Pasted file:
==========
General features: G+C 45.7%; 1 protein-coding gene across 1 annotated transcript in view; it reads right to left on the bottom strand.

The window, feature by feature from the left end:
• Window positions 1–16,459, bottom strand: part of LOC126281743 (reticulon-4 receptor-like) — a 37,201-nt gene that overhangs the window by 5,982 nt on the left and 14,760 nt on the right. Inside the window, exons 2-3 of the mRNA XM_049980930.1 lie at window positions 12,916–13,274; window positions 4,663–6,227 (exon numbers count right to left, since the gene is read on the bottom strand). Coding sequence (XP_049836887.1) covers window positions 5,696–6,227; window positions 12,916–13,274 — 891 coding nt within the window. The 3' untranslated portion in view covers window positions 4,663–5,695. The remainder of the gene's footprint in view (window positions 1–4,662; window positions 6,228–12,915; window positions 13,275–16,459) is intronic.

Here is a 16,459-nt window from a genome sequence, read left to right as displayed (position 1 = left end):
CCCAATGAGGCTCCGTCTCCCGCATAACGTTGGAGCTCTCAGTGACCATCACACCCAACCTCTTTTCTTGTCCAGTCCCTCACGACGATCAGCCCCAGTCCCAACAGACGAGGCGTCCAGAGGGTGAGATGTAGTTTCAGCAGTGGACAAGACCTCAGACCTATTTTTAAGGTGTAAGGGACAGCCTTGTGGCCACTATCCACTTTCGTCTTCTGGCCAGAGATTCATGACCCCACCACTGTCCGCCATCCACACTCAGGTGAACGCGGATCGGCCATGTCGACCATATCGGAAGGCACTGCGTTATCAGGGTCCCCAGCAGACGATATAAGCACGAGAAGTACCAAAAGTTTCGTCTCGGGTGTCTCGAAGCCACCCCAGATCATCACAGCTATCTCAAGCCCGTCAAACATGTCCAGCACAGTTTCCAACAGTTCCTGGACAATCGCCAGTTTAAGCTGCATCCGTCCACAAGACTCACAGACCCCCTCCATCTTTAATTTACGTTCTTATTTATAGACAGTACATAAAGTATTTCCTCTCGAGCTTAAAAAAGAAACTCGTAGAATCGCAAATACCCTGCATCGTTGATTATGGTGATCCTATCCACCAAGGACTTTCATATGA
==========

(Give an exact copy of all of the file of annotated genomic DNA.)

General features: G+C 45.7%; 1 protein-coding gene across 1 annotated transcript in view; it reads right to left on the bottom strand.

The window, feature by feature from the left end:
• Window positions 1–16,459, bottom strand: part of LOC126281743 (reticulon-4 receptor-like) — a 37,201-nt gene that overhangs the window by 5,982 nt on the left and 14,760 nt on the right. Inside the window, exons 2-3 of the mRNA XM_049980930.1 lie at window positions 12,916–13,274; window positions 4,663–6,227 (exon numbers count right to left, since the gene is read on the bottom strand). Coding sequence (XP_049836887.1) covers window positions 5,696–6,227; window positions 12,916–13,274 — 891 coding nt within the window. The 3' untranslated portion in view covers window positions 4,663–5,695. The remainder of the gene's footprint in view (window positions 1–4,662; window positions 6,228–12,915; window positions 13,275–16,459) is intronic.

Here is a 16,459-nt window from a genome sequence, read left to right as displayed (position 1 = left end):
CCCAATGAGGCTCCGTCTCCCGCATAACGTTGGAGCTCTCAGTGACCATCACACCCAACCTCTTTTCTTGTCCAGTCCCTCACGACGATCAGCCCCAGTCCCAACAGACGAGGCGTCCAGAGGGTGAGATGTAGTTTCAGCAGTGGACAAGACCTCAGACCTATTTTTAAGGTGTAAGGGACAGCCTTGTGGCCACTATCCACTTTCGTCTTCTGGCCAGAGATTCATGACCCCACCACTGTCCGCCATCCACACTCAGGTGAACGCGGATCGGCCATGTCGACCATATCGGAAGGCACTGCGTTATCAGGGTCCCCAGCAGACGATATAAGCACGAGAAGTACCAAAAGTTTCGTCTCGGGTGTCTCGAAGCCACCCCAGATCATCACAGCTATCTCAAGCCCGTCAAACATGTCCAGCACAGTTTCCAACAGTTCCTGGACAATCGCCAGTTTAAGCTGCATCCGTCCACAAGACTCACAGACCCCCTCCATCTTTAATTTACGTTCTTATTTATAGACAGTACATAAAGTATTTCCTCTCGAGCTTAAAAAAGAAACTCGTAGAATCGCAAATACCCTGCATCGTTGATTATGGTGATCCTATCCACCAAGGACTTTCATATGA